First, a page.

Chapoutier and Guigal single-vineyard St-Joseph

25 Jan 2013 by Jancis Robinson

Chapoutier Granits from 225 rand, $40.94, €33.31, 44.84 Swiss francs, HK$449.86, £45, AU$97.56

Guigal Lieu Dit from $24.93, €21.83, £24.72, HK$262.41

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May I recommend that you find a wine collector friend who believes in generously sharing the contents of his or cellar? Last Saturday we were treated to a quite incredible array of mature Hermitage La Chapelles including the near-mythical 1961. See A birthday dinner for six for more details.

The wine that our wine provider chose to serve before all these magnificent Hermitages was a white Rhône, chosen with care because we'd discussed this particular wine less than a week previously, agreeing that we both enjoyed Chapoutier's single-vineyard bottling of white St-Joseph, Les Granits. I rarely see it other than when Michel Chapoutier is launching his Sélections Parcellaires single-vineyard bottlings, and I often find that the wine is almost as good as his much, much more expensive bottlings of white Ermitage, as he calls Hermitage.

But last weekend we were treated to a fully mature M Chapoutier, Les Granits 2007 St-Joseph Blanc with more than five years in bottle. Chapoutier is a big fan of Marsanne, which makes very big wines, but they have the lovely honey-and-herbs character that defines good white Hermitage, as well of course as lots of body and relatively low acid. This example was 14.5% and I don't think I would keep it much longer, but it was extremely luscious, dry overall, with (just) enough nerve and a rather lovely pear-juice sensation on the finish. But this is a wine you can enjoy much younger than this. I have enthusiastic notes on 2011, 2010, 2009 (especially), 2008, 2007 and 2005. The wine must be made in pretty big quantity for it is widely available, notable through the French-based online retailer Millésima.

As  John Livingstone-Learmonth writes in his magisterial The Wines of the Northern Rhône, 'the white Les Granits is one of the most sensuous whites of the northern 
Rhône..Although it sells at a high price, you feel you can have a darned good time when drinking it'. I should of course point out that 'granit' refers to the rock beneath the vineyard.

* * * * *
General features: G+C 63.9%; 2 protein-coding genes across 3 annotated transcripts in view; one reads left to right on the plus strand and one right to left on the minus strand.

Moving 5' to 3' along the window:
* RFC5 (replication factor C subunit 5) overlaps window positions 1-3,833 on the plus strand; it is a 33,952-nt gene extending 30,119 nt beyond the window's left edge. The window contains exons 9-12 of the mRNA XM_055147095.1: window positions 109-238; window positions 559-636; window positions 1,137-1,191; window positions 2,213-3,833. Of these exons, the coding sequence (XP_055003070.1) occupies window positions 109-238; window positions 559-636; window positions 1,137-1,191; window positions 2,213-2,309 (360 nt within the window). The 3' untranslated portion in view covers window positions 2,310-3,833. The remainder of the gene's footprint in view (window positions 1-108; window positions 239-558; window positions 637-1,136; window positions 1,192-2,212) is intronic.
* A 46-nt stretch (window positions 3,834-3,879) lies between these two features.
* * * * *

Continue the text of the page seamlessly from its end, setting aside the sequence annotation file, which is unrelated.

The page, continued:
(If you're a fan of white Hermitage and within reach of London, you might like to investigate the breathtaking new, upmarket, Russian-owned, Mayfair wine shop Hedonism Wines. When I dropped in recently they were offering a vertical of white Hermitage, including several Chave examples, in their tasting machines.)

Another big-name Rhône producer making particularly fine single-vineyard white St-Joseph is Guigal, based much further north in Ampuis but with a holding, bought from Jean-Louis Grippat, very close to Chapoutier's Granits vineyard just north of the Chave town of Mauves. The vines here are particularly old, apparently, and Guigal, Lieu Dit Blanc 2011 St-Joseph contains 10% of the other, nervier northern Rhône white wine grape Roussanne.

I'll be publishing a full set of tasting notes on Rhône 2011s before too long - north before south - but I was most impressed by this white wine which is already fairly widely available in many countries. I reckon you could drink it any time over the next five years, and again, much appreciated the wine's richness without fatness. In the case of the Guigal 2011, I picked up a note of quinine, though it is really very, very like Granits - perhaps just a little less luscious and concentrated because the vines are not quite as old. Apparently, these grapes are so early-ripening that they are picked before those destined for Guigal's appellation-conquering Condrieu.

I asked Philippe Guigal which vintage of this wine he recommended for current drinking and he claimed to be drinking the 2001 now!

My major bit of advice is to drink and serve these wines with food. They are far too big to sip as an aperitif. We enjoyed the 2007 with a creamy salt cod gratin whose saltiness nicely counterbalanced the richness.

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Tags:  Rhône
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